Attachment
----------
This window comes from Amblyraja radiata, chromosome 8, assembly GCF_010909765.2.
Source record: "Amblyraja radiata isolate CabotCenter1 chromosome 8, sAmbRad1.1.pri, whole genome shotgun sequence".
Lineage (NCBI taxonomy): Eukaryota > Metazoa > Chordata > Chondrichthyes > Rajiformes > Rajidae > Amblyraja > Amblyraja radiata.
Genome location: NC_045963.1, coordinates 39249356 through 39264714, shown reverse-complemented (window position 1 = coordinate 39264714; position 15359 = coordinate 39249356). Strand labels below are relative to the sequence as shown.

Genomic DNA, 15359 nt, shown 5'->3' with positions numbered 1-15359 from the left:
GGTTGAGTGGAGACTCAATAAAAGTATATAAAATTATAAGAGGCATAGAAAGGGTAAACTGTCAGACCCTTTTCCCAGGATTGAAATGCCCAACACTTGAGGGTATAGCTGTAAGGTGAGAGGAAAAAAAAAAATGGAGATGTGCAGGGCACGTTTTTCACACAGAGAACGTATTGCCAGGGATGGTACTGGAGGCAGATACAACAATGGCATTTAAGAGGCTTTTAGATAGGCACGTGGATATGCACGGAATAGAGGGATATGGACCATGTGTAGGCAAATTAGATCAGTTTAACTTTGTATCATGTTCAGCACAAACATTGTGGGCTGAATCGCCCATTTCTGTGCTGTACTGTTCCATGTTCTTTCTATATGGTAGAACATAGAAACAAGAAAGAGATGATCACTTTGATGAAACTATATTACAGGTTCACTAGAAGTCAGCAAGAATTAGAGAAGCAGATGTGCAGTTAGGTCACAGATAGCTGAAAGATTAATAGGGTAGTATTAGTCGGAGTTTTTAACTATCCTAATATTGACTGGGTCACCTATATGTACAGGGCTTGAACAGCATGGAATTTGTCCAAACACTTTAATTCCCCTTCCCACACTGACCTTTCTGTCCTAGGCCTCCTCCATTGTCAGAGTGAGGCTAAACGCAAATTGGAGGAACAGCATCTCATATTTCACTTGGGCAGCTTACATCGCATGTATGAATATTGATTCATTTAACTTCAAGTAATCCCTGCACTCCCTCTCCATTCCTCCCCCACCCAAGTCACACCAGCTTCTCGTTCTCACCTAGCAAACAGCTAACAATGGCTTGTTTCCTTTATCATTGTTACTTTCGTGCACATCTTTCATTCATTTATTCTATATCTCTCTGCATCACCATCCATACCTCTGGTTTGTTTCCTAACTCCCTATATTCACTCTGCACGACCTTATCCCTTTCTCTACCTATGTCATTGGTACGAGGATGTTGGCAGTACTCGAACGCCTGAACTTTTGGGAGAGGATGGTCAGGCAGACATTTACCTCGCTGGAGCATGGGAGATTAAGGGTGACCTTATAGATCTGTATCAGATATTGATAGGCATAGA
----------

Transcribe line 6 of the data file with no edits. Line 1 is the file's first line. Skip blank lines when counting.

GGTTGAGTGGAGACTCAATAAAAGTATATAAAATTATAAGAGGCATAGAAAGGGTAAACTGTCAGACCCTTTTCCCAGGATTGAAATGCCCAACACTTGAGGGTATAGCTGTAAGGTGAGAGGAAAAAAAAAAATGGAGATGTGCAGGGCACGTTTTTCACACAGAGAACGTATTGCCAGGGATGGTACTGGAGGCAGATACAACAATGGCATTTAAGAGGCTTTTAGATAGGCACGTGGATATGCACGGAATAGAGGGATATGGACCATGTGTAGGCAAATTAGATCAGTTTAACTTTGTATCATGTTCAGCACAAACATTGTGGGCTGAATCGCCCATTTCTGTGCTGTACTGTTCCATGTTCTTTCTATATGGTAGAACATAGAAACAAGAAAGAGATGATCACTTTGATGAAACTATATTACAGGTTCACTAGAAGTCAGCAAGAATTAGAGAAGCAGATGTGCAGTTAGGTCACAGATAGCTGAAAGATTAATAGGGTAGTATTAGTCGGAGTTTTTAACTATCCTAATATTGACTGGGTCACCTATATGTACAGGGCTTGAACAGCATGGAATTTGTCCAAACACTTTAATTCCCCTTCCCACACTGACCTTTCTGTCCTAGGCCTCCTCCATTGTCAGAGTGAGGCTAAACGCAAATTGGAGGAACAGCATCTCATATTTCACTTGGGCAGCTTACATCGCATGTATGAATATTGATTCATTTAACTTCAAGTAATCCCTGCACTCCCTCTCCATTCCTCCCCCACCCAAGTCACACCAGCTTCTCGTTCTCACCTAGCAAACAGCTAACAATGGCTTGTTTCCTTTATCATTGTTACTTTCGTGCACATCTTTCATTCATTTATTCTATATCTCTCTGCATCACCATCCATACCTCTGGTTTGTTTCCTAACTCCCTATATTCACTCTGCACGACCTTATCCCTTTCTCTACCTATGTCATTGGTACGAGGATGTTGGCAGTACTCGAACGCCTGAACTTTTGGGAGAGGATGGTCAGGCAGACATTTACCTCGCTGGAGCATGGGAGATTAAGGGTGACCTTATAGATCTGTATCAGATATTGATAGGCATAGA